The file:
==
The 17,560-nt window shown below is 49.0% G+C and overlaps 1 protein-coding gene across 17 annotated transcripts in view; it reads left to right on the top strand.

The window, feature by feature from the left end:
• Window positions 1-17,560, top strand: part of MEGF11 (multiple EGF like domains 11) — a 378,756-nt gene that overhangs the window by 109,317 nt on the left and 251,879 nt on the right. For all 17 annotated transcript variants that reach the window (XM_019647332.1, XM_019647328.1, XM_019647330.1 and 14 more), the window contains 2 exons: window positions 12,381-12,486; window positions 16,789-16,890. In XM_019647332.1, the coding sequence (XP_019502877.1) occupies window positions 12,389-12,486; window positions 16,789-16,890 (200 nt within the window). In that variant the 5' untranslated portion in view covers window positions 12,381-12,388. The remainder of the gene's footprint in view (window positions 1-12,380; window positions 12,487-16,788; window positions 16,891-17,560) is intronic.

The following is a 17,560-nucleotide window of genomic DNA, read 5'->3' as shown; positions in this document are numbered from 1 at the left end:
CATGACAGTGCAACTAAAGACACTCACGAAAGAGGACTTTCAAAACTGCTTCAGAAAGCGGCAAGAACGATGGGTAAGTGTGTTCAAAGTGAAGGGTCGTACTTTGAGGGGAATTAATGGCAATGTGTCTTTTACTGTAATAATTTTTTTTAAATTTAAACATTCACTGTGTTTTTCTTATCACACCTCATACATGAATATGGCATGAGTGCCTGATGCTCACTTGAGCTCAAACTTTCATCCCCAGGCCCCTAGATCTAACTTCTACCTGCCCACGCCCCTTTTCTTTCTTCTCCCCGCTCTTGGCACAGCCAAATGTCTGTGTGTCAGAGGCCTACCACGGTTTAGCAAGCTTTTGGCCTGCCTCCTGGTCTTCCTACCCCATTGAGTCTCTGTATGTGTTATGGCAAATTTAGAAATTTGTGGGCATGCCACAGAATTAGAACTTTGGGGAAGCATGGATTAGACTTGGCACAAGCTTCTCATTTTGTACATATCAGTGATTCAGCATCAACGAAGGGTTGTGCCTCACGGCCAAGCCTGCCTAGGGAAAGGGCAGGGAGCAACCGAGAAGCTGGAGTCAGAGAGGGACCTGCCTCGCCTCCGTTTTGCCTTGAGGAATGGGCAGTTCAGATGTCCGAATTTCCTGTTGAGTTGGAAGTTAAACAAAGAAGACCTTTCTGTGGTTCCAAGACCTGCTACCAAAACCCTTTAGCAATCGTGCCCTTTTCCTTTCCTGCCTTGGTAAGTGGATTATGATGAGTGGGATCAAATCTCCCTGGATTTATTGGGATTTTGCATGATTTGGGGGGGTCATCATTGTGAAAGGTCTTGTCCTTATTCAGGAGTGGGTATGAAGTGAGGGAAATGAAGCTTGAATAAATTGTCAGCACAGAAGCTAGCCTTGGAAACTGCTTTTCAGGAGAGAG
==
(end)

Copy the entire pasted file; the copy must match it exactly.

The 17,560-nt window shown below is 49.0% G+C and overlaps 1 protein-coding gene across 17 annotated transcripts in view; it reads left to right on the top strand.

The window, feature by feature from the left end:
• Window positions 1-17,560, top strand: part of MEGF11 (multiple EGF like domains 11) — a 378,756-nt gene that overhangs the window by 109,317 nt on the left and 251,879 nt on the right. For all 17 annotated transcript variants that reach the window (XM_019647332.1, XM_019647328.1, XM_019647330.1 and 14 more), the window contains 2 exons: window positions 12,381-12,486; window positions 16,789-16,890. In XM_019647332.1, the coding sequence (XP_019502877.1) occupies window positions 12,389-12,486; window positions 16,789-16,890 (200 nt within the window). In that variant the 5' untranslated portion in view covers window positions 12,381-12,388. The remainder of the gene's footprint in view (window positions 1-12,380; window positions 12,487-16,788; window positions 16,891-17,560) is intronic.

The following is a 17,560-nucleotide window of genomic DNA, read 5'->3' as shown; positions in this document are numbered from 1 at the left end:
CATGACAGTGCAACTAAAGACACTCACGAAAGAGGACTTTCAAAACTGCTTCAGAAAGCGGCAAGAACGATGGGTAAGTGTGTTCAAAGTGAAGGGTCGTACTTTGAGGGGAATTAATGGCAATGTGTCTTTTACTGTAATAATTTTTTTTAAATTTAAACATTCACTGTGTTTTTCTTATCACACCTCATACATGAATATGGCATGAGTGCCTGATGCTCACTTGAGCTCAAACTTTCATCCCCAGGCCCCTAGATCTAACTTCTACCTGCCCACGCCCCTTTTCTTTCTTCTCCCCGCTCTTGGCACAGCCAAATGTCTGTGTGTCAGAGGCCTACCACGGTTTAGCAAGCTTTTGGCCTGCCTCCTGGTCTTCCTACCCCATTGAGTCTCTGTATGTGTTATGGCAAATTTAGAAATTTGTGGGCATGCCACAGAATTAGAACTTTGGGGAAGCATGGATTAGACTTGGCACAAGCTTCTCATTTTGTACATATCAGTGATTCAGCATCAACGAAGGGTTGTGCCTCACGGCCAAGCCTGCCTAGGGAAAGGGCAGGGAGCAACCGAGAAGCTGGAGTCAGAGAGGGACCTGCCTCGCCTCCGTTTTGCCTTGAGGAATGGGCAGTTCAGATGTCCGAATTTCCTGTTGAGTTGGAAGTTAAACAAAGAAGACCTTTCTGTGGTTCCAAGACCTGCTACCAAAACCCTTTAGCAATCGTGCCCTTTTCCTTTCCTGCCTTGGTAAGTGGATTATGATGAGTGGGATCAAATCTCCCTGGATTTATTGGGATTTTGCATGATTTGGGGGGGTCATCATTGTGAAAGGTCTTGTCCTTATTCAGGAGTGGGTATGAAGTGAGGGAAATGAAGCTTGAATAAATTGTCAGCACAGAAGCTAGCCTTGGAAACTGCTTTTCAGGAGAGAG